Windflower Resort & Spa Bandipur
On our first jungle safari into the Bandipur Tiger Reserve, we sighted large herds of cheetal, some sambar, gaur (bison) a mongoose, a huge serpent eagle, monitor lizard, elephant and green bee eaters having a mud bath. But nature reserved the best towards the end of the safari. We came across a safari vehicle waiting near some bushes. They said they had seen a leopard in the bush and were waiting for it to come out. We decided to wait with them. Soon after, a solitary wild dog or dhole came by. This flushed out the leopard. He jumped out of the bush and keenly watched his rival predator. The presence of two predators alarmed the cheetal and they all took off with their tails raised, signaling they were alarmed. Once the wild dog left the vicinity, so did the leopard.
Alert leopard we spotted on first safari
Wild dog or dhole, one of the most feared predators
Excited by this sighting, we went on another safari the next day. This time Kanwar Gajendra Singh (better known as Nanu) accompanied us. Nanu is a wildlife expert who is writing a book on the orphaned leopard cubs he and his wife successfully introduced into the Bandipur Tiger Reserve. All through the safari, Nanu regaled us with fascinating anecdotes and information about the forest. Though we did not see much, we were having a jolly good time.
When we first sighted Mr Spots, he locked eyes with us
And then the most incredible thing happened. From the last row in the safari vehicle, I spotted some wild boar in the distance and asked the driver to stop. Suddenly I sensed something and looked to my left. A full-grown male leopard was standing less than 12 feet from us. Soon everyone noticed him and there was a deafening silence. Then Mr Spots stepped out and started walking ahead of our vehicle. Occasionally, he stopped to spray mark his territory, and at times he looked back and glared at us. He walked ahead of our vehicle for a full 10 minutes before turning into the thickets again. What a sighting - it unveiled to us in the forests of Bandipur a beauty that is sublime, solemn and spellbinding.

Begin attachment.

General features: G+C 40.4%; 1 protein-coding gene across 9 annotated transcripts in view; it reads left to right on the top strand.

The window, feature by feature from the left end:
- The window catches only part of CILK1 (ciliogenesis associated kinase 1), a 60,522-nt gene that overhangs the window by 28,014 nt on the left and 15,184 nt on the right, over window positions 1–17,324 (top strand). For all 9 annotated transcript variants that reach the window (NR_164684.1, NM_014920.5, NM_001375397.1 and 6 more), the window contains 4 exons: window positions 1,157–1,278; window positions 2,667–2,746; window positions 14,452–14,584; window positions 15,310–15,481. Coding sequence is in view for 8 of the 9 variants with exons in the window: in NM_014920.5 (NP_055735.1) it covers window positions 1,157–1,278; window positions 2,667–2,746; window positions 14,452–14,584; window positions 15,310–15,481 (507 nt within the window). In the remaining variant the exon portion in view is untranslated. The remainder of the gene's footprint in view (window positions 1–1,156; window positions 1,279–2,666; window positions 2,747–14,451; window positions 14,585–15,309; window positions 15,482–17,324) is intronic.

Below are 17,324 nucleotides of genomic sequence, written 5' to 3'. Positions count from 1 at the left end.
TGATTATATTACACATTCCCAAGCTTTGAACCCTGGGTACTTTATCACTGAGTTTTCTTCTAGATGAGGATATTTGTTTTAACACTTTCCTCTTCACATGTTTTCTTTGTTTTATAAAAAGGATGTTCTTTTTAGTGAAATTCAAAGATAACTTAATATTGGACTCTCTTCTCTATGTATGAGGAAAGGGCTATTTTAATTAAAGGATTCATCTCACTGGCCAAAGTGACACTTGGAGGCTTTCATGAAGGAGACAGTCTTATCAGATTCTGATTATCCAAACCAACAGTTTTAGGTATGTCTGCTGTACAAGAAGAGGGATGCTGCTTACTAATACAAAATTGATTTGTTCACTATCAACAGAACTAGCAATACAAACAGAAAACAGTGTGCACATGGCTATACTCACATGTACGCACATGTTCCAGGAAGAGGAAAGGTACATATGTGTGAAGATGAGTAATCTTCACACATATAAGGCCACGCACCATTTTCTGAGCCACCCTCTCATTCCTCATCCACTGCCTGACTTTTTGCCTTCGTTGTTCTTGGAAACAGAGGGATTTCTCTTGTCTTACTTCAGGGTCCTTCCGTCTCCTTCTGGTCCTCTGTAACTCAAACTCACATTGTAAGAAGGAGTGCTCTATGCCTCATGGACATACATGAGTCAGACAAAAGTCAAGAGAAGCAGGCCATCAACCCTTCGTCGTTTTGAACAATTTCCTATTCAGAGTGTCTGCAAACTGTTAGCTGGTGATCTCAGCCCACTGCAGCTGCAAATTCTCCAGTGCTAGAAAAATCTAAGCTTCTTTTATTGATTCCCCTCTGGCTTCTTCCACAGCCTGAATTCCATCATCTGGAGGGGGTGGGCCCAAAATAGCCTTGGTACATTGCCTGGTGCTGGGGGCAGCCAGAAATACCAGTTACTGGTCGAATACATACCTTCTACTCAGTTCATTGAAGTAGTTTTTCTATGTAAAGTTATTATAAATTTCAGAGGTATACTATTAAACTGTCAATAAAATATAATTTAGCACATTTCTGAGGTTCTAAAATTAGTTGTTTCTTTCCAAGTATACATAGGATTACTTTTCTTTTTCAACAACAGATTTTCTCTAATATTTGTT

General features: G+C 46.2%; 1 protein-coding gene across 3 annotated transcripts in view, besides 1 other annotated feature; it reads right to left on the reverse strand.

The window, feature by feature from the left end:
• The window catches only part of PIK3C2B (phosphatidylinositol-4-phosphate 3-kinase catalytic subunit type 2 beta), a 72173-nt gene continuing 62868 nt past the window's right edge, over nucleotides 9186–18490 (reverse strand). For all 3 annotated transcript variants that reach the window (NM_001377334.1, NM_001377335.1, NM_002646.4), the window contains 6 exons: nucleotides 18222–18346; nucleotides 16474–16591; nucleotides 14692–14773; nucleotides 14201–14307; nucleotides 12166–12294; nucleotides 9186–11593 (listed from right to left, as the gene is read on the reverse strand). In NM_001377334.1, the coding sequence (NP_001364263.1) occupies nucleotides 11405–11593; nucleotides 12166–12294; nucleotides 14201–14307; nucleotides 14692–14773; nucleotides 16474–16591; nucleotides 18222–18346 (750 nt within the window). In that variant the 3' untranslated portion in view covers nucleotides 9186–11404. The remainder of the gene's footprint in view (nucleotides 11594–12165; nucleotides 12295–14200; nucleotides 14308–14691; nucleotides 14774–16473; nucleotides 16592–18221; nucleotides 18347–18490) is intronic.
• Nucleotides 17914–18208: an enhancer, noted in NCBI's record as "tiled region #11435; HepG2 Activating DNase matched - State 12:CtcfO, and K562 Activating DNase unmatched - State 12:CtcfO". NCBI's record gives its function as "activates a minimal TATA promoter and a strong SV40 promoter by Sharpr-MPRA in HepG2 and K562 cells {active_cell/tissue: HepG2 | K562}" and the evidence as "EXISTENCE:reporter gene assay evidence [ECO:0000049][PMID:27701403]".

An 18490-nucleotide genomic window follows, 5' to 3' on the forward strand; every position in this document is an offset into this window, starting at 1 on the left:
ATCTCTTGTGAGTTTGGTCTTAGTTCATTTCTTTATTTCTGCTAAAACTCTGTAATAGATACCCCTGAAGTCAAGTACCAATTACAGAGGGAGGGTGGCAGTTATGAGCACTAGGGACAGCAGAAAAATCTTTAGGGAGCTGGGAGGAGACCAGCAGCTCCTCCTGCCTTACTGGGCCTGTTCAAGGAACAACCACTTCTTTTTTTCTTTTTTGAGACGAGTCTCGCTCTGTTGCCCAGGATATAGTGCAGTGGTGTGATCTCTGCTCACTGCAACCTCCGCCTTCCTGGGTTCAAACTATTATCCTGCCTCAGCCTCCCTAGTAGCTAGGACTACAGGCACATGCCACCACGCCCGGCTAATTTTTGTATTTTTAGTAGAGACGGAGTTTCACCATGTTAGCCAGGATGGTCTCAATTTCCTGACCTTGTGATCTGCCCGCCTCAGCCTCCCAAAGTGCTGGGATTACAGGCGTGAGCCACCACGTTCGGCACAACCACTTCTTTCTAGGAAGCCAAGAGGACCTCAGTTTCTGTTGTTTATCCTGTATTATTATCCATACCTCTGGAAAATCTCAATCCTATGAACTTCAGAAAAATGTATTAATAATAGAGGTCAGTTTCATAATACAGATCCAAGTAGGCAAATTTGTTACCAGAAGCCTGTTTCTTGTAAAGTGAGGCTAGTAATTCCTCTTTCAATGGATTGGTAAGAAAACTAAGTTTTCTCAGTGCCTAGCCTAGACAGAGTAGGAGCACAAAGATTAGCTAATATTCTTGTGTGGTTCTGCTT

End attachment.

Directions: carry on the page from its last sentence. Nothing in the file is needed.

The full-grown male leopard we were lucky to sight
He often turned round to glare at us
He often stopped to spray mark his territory
The next day we were very sad to leave, but all good things have to end, so we drove back to Coimbatore to take our return flight. But we made sure we went via the Sathyamangalam Tiger Reserve route which was beautiful and the perfect way to end this driving holiday.
Sign to look out for deer, Sathyamangalam Tiger Reserve